Eric, a friend from church, passed on to me this thought-provoking review of Christopher Hitchen’s book God is Not Great: How Religion Poisons Everything. The author is Dr. Eugene McCarraher of Villanova University:
Here are a couple of paragraphs:
For Hitchens, all you really need to know about religion is its historical malignancy. God Is Not Great, echoing Shelley’s charge that religion “taintest everything,” recounts its poisonous effects on human affairs. Slavery, genocide, misogyny, racism, complicity in tyranny: it is, in truth, a hefty record of iniquity and shame, and Christians will always need—and I daresay deserve—these painful lessons in humility. But Hitchens turns the ethical lapses of religion into a silly fallacy. If, as he asserts, “an ethical life can be lived without religion”—a point which, to my knowledge, no major theologian has ever denied—Hitchens would also have us believe that unethical lives must be lived with religion.
Then again, this is a writer who understands religion only as a mélange of prohibition and superstition, plus an incitement to violence, and so large parts of the story get erased. Hitchens’s claim that the God of Moses “never mentions human solidarity and compassion at all” is preposterous, given the Torah’s injunctions about forgiveness of debts, redistribution of land, or openness to strangers, or the prophets’ exhortations to mercy, justice, and beating swords into ploughshares. He rightly contends that the crimes of Nazism and Communism do not mitigate the felonies of religion; indeed, he writes, “one might hope that religion had retained more sense of its dignity than that.” True, but that sense of dignity is inseparable from standards by which the religious can identify and condemn atrocities done in their name—standards that fascists and Stalinists never recognized, let alone applied. Doctrines of racial purity lead inexorably to repression, ethnic cleansing, or genocide; acceptance of “historical necessity” inevitably sanctions “the necessary murder,” as Auden later regretted putting it. There is nothing even remotely comparable in these secular ideologies to the command to love one’s enemies. Those Christians down the ages who tried to prevent the crimes of their horrifically errant brethren did so because they believed—often at the cost of their lives or fortunes—that the human person was the imago Dei, a conviction they derived from Christian theology.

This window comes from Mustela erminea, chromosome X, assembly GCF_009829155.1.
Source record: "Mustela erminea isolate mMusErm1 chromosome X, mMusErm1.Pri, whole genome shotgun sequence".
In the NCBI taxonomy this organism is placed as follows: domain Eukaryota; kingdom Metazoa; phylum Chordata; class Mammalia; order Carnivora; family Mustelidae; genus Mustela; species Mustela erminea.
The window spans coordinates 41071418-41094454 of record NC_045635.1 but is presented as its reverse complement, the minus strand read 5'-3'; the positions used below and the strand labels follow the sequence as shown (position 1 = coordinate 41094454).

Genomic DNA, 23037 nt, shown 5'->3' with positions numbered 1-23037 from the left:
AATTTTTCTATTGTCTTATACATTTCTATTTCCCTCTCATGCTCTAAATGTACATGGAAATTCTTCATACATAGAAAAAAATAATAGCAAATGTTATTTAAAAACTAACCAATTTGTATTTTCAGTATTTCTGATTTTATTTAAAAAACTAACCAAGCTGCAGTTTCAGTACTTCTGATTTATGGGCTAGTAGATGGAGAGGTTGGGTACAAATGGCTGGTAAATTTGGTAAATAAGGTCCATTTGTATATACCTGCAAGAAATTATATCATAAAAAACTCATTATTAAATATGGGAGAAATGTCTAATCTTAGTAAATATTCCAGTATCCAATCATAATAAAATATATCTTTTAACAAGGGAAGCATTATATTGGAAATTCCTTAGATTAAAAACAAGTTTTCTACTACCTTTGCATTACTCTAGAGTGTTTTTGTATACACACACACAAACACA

The rest of the review can be read here.